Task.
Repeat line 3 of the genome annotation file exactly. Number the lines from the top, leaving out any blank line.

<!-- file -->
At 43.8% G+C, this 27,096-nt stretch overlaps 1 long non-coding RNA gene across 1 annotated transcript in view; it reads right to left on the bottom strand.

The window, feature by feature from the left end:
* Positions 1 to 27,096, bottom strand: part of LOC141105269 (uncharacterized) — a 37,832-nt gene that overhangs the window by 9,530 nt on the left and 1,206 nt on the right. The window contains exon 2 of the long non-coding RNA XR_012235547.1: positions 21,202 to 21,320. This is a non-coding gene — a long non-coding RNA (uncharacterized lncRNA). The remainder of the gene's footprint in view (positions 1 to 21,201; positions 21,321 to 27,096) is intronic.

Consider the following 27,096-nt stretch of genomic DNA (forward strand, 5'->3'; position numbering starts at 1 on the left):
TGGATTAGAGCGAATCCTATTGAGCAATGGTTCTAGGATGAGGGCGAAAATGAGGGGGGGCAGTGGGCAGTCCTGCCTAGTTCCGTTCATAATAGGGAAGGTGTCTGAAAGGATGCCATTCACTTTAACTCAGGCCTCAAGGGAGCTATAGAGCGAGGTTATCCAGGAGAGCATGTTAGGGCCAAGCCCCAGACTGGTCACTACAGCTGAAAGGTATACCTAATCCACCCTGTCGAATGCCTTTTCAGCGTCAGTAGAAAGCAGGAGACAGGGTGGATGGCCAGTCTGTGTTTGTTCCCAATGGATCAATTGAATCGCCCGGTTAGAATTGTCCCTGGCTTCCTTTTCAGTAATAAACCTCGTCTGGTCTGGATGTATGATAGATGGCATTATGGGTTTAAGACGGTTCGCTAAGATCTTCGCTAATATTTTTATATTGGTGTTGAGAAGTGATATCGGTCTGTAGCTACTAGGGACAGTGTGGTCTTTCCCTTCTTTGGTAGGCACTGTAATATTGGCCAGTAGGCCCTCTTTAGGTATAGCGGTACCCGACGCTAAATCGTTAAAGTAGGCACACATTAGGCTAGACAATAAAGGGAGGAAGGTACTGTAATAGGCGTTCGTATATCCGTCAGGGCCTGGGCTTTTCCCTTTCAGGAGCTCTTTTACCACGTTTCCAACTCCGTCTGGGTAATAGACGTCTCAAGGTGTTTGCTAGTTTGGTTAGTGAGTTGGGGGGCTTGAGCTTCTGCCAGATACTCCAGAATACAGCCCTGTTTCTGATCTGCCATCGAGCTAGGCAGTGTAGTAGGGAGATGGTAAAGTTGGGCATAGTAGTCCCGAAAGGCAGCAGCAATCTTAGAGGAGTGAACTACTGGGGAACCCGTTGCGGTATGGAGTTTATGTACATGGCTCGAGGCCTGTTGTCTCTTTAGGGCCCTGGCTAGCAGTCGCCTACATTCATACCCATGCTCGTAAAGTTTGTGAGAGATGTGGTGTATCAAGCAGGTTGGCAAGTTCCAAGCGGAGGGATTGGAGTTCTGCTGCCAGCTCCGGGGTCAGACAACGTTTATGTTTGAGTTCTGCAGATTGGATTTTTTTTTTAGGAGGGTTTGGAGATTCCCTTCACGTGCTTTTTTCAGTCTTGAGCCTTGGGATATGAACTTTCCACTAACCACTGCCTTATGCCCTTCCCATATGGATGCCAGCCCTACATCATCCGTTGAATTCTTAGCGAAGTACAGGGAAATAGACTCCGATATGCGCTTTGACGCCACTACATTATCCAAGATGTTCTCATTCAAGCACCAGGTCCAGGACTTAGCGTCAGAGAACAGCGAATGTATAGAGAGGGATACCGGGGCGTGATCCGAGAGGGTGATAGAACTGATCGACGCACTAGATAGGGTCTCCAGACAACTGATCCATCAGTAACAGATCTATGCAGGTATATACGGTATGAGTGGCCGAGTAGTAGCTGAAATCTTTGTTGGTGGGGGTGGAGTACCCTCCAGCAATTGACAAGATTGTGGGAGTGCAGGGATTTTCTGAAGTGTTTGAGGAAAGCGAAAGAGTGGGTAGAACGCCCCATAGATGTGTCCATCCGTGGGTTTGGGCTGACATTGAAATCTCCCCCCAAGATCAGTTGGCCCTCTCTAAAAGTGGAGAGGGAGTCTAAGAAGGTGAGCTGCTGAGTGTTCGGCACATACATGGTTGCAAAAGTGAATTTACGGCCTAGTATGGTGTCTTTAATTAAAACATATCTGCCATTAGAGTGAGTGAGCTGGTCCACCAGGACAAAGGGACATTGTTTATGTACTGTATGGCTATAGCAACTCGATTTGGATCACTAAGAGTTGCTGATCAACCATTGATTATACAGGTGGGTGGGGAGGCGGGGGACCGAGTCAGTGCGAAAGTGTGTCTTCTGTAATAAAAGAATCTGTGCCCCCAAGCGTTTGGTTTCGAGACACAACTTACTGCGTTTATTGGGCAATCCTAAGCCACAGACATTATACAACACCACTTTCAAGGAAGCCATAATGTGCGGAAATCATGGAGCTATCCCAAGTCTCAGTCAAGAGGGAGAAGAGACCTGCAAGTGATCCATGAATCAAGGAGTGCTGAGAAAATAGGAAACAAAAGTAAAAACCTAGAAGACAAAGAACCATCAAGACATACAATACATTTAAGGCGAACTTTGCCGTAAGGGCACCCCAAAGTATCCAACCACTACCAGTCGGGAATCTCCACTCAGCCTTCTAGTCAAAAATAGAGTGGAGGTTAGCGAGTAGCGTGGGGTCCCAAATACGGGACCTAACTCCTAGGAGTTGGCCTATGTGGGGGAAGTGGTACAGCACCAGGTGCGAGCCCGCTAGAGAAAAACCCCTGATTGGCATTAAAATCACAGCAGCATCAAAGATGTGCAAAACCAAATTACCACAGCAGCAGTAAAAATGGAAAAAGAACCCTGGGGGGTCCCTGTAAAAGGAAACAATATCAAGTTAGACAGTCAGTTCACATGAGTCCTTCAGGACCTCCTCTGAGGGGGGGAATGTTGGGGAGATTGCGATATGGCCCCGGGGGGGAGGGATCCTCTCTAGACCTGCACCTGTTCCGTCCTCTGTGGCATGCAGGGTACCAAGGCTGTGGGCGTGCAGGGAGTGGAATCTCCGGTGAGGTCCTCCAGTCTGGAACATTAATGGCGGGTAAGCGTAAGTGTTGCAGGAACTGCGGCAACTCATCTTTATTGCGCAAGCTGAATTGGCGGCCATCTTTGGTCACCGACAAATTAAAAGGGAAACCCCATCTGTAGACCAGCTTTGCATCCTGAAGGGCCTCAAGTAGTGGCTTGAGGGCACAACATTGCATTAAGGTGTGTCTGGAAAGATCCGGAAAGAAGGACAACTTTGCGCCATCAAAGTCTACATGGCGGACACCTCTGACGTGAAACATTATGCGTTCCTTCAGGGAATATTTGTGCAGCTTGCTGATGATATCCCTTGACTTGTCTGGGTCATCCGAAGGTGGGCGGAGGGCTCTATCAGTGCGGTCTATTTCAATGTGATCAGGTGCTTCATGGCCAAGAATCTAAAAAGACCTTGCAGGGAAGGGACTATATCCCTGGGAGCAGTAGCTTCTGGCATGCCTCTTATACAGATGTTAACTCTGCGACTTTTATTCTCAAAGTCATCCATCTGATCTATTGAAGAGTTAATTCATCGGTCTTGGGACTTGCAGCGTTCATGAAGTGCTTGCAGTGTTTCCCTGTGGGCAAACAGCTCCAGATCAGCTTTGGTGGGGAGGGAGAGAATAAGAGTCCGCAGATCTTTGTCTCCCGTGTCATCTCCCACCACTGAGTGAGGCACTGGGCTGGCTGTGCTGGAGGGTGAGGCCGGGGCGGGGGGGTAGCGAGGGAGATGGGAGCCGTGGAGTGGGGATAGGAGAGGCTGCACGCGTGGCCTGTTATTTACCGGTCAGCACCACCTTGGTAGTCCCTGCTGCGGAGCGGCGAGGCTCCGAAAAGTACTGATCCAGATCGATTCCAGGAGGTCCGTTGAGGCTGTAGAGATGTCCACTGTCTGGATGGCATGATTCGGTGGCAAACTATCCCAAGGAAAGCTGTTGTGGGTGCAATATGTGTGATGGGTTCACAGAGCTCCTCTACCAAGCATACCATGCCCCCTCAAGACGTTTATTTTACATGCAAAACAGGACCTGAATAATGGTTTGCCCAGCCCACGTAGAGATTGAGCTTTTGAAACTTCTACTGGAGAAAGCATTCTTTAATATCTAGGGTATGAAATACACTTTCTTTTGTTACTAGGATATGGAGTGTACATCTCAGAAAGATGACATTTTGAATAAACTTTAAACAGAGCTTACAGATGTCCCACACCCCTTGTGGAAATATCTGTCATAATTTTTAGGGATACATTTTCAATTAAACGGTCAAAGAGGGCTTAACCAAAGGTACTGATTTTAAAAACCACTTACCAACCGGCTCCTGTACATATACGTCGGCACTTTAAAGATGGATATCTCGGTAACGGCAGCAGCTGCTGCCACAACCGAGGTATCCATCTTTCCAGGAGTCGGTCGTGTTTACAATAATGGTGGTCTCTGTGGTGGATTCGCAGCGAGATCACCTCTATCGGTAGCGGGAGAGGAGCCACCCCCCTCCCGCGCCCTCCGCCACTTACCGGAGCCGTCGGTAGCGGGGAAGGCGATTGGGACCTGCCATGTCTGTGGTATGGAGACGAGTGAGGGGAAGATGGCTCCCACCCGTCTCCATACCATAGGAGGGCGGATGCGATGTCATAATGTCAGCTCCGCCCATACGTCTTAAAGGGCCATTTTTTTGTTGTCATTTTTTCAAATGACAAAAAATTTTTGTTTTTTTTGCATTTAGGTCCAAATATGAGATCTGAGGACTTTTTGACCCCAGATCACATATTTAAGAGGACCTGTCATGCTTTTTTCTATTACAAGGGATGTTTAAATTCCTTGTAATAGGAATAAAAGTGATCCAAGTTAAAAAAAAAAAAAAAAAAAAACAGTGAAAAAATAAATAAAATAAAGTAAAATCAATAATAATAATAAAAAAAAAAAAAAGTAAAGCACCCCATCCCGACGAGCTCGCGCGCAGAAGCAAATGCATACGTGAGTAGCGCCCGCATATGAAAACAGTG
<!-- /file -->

* Positions 1 to 27,096, bottom strand: part of LOC141105269 (uncharacterized) — a 37,832-nt gene that overhangs the window by 9,530 nt on the left and 1,206 nt on the right. The window contains exon 2 of the long non-coding RNA XR_012235547.1: positions 21,202 to 21,320. This is a non-coding gene — a long non-coding RNA (uncharacterized lncRNA). The remainder of the gene's footprint in view (positions 1 to 21,201; positions 21,321 to 27,096) is intronic.